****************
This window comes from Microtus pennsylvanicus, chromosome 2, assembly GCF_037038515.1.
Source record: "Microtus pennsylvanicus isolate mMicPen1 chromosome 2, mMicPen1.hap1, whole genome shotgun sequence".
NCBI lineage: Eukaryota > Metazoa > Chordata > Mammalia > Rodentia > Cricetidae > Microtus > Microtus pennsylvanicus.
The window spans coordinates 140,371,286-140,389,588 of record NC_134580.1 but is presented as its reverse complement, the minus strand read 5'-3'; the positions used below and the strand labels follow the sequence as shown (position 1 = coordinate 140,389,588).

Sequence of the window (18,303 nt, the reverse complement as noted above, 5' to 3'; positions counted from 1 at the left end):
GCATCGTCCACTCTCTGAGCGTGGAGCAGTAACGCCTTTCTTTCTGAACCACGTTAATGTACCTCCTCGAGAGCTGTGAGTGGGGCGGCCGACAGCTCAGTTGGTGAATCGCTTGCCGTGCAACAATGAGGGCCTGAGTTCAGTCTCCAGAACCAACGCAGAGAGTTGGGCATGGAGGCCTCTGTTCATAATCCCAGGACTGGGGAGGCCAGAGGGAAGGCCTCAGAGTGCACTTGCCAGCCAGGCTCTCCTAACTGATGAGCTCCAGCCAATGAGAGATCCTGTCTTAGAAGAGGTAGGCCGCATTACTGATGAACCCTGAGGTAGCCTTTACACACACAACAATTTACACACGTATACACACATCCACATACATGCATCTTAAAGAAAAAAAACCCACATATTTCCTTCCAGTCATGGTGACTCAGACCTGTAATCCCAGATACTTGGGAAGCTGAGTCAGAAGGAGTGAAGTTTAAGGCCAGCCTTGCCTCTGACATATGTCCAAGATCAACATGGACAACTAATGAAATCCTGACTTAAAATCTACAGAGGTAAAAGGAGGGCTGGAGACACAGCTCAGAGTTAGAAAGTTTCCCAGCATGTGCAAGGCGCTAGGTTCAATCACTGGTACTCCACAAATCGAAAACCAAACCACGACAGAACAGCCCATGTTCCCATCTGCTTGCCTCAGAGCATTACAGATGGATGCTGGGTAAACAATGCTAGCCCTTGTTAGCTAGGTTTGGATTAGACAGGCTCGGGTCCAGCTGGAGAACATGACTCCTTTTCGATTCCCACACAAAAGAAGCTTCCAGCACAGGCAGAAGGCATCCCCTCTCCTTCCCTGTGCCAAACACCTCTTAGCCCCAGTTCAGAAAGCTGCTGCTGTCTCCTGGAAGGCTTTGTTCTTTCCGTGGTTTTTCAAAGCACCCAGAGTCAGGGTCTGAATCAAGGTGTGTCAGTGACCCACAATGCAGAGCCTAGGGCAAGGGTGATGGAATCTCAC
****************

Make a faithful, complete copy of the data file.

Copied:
This window comes from Microtus pennsylvanicus, chromosome 2, assembly GCF_037038515.1.
Source record: "Microtus pennsylvanicus isolate mMicPen1 chromosome 2, mMicPen1.hap1, whole genome shotgun sequence".
NCBI lineage: Eukaryota > Metazoa > Chordata > Mammalia > Rodentia > Cricetidae > Microtus > Microtus pennsylvanicus.
The window spans coordinates 140,371,286-140,389,588 of record NC_134580.1 but is presented as its reverse complement, the minus strand read 5'-3'; the positions used below and the strand labels follow the sequence as shown (position 1 = coordinate 140,389,588).

Sequence of the window (18,303 nt, the reverse complement as noted above, 5' to 3'; positions counted from 1 at the left end):
GCATCGTCCACTCTCTGAGCGTGGAGCAGTAACGCCTTTCTTTCTGAACCACGTTAATGTACCTCCTCGAGAGCTGTGAGTGGGGCGGCCGACAGCTCAGTTGGTGAATCGCTTGCCGTGCAACAATGAGGGCCTGAGTTCAGTCTCCAGAACCAACGCAGAGAGTTGGGCATGGAGGCCTCTGTTCATAATCCCAGGACTGGGGAGGCCAGAGGGAAGGCCTCAGAGTGCACTTGCCAGCCAGGCTCTCCTAACTGATGAGCTCCAGCCAATGAGAGATCCTGTCTTAGAAGAGGTAGGCCGCATTACTGATGAACCCTGAGGTAGCCTTTACACACACAACAATTTACACACGTATACACACATCCACATACATGCATCTTAAAGAAAAAAAACCCACATATTTCCTTCCAGTCATGGTGACTCAGACCTGTAATCCCAGATACTTGGGAAGCTGAGTCAGAAGGAGTGAAGTTTAAGGCCAGCCTTGCCTCTGACATATGTCCAAGATCAACATGGACAACTAATGAAATCCTGACTTAAAATCTACAGAGGTAAAAGGAGGGCTGGAGACACAGCTCAGAGTTAGAAAGTTTCCCAGCATGTGCAAGGCGCTAGGTTCAATCACTGGTACTCCACAAATCGAAAACCAAACCACGACAGAACAGCCCATGTTCCCATCTGCTTGCCTCAGAGCATTACAGATGGATGCTGGGTAAACAATGCTAGCCCTTGTTAGCTAGGTTTGGATTAGACAGGCTCGGGTCCAGCTGGAGAACATGACTCCTTTTCGATTCCCACACAAAAGAAGCTTCCAGCACAGGCAGAAGGCATCCCCTCTCCTTCCCTGTGCCAAACACCTCTTAGCCCCAGTTCAGAAAGCTGCTGCTGTCTCCTGGAAGGCTTTGTTCTTTCCGTGGTTTTTCAAAGCACCCAGAGTCAGGGTCTGAATCAAGGTGTGTCAGTGACCCACAATGCAGAGCCTAGGGCAAGGGTGATGGAATCTCAC